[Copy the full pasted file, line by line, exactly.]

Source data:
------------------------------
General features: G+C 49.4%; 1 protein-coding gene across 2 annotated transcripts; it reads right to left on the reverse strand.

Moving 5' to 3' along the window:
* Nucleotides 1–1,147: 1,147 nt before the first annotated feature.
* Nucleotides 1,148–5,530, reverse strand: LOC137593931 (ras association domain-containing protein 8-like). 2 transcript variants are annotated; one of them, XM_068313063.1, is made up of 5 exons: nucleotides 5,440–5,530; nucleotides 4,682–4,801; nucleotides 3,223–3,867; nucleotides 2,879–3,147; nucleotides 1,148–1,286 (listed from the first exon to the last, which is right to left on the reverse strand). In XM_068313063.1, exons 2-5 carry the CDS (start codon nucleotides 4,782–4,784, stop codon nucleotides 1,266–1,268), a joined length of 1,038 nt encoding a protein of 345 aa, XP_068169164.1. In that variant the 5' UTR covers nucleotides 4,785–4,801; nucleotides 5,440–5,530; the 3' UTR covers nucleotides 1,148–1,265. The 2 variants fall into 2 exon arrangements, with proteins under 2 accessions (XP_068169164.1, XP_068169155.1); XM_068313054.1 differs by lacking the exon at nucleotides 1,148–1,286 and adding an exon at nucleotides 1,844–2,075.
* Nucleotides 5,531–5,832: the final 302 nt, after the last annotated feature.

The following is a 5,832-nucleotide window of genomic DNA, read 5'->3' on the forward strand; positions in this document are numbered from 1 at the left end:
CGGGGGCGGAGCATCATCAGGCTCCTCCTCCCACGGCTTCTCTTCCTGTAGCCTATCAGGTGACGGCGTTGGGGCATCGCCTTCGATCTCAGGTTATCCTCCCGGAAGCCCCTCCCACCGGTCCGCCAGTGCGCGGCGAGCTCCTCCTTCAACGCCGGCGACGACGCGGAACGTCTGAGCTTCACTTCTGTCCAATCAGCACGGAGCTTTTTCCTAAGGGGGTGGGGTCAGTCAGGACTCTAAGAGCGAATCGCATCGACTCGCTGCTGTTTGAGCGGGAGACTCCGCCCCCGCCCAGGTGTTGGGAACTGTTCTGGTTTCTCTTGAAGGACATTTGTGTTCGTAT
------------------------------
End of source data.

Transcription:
General features: G+C 49.4%; 1 protein-coding gene across 2 annotated transcripts; it reads right to left on the reverse strand.

Moving 5' to 3' along the window:
* Nucleotides 1–1,147: 1,147 nt before the first annotated feature.
* Nucleotides 1,148–5,530, reverse strand: LOC137593931 (ras association domain-containing protein 8-like). 2 transcript variants are annotated; one of them, XM_068313063.1, is made up of 5 exons: nucleotides 5,440–5,530; nucleotides 4,682–4,801; nucleotides 3,223–3,867; nucleotides 2,879–3,147; nucleotides 1,148–1,286 (listed from the first exon to the last, which is right to left on the reverse strand). In XM_068313063.1, exons 2-5 carry the CDS (start codon nucleotides 4,782–4,784, stop codon nucleotides 1,266–1,268), a joined length of 1,038 nt encoding a protein of 345 aa, XP_068169164.1. In that variant the 5' UTR covers nucleotides 4,785–4,801; nucleotides 5,440–5,530; the 3' UTR covers nucleotides 1,148–1,265. The 2 variants fall into 2 exon arrangements, with proteins under 2 accessions (XP_068169164.1, XP_068169155.1); XM_068313054.1 differs by lacking the exon at nucleotides 1,148–1,286 and adding an exon at nucleotides 1,844–2,075.
* Nucleotides 5,531–5,832: the final 302 nt, after the last annotated feature.

The following is a 5,832-nucleotide window of genomic DNA, read 5'->3' on the forward strand; positions in this document are numbered from 1 at the left end:
CGGGGGCGGAGCATCATCAGGCTCCTCCTCCCACGGCTTCTCTTCCTGTAGCCTATCAGGTGACGGCGTTGGGGCATCGCCTTCGATCTCAGGTTATCCTCCCGGAAGCCCCTCCCACCGGTCCGCCAGTGCGCGGCGAGCTCCTCCTTCAACGCCGGCGACGACGCGGAACGTCTGAGCTTCACTTCTGTCCAATCAGCACGGAGCTTTTTCCTAAGGGGGTGGGGTCAGTCAGGACTCTAAGAGCGAATCGCATCGACTCGCTGCTGTTTGAGCGGGAGACTCCGCCCCCGCCCAGGTGTTGGGAACTGTTCTGGTTTCTCTTGAAGGACATTTGTGTTCGTAT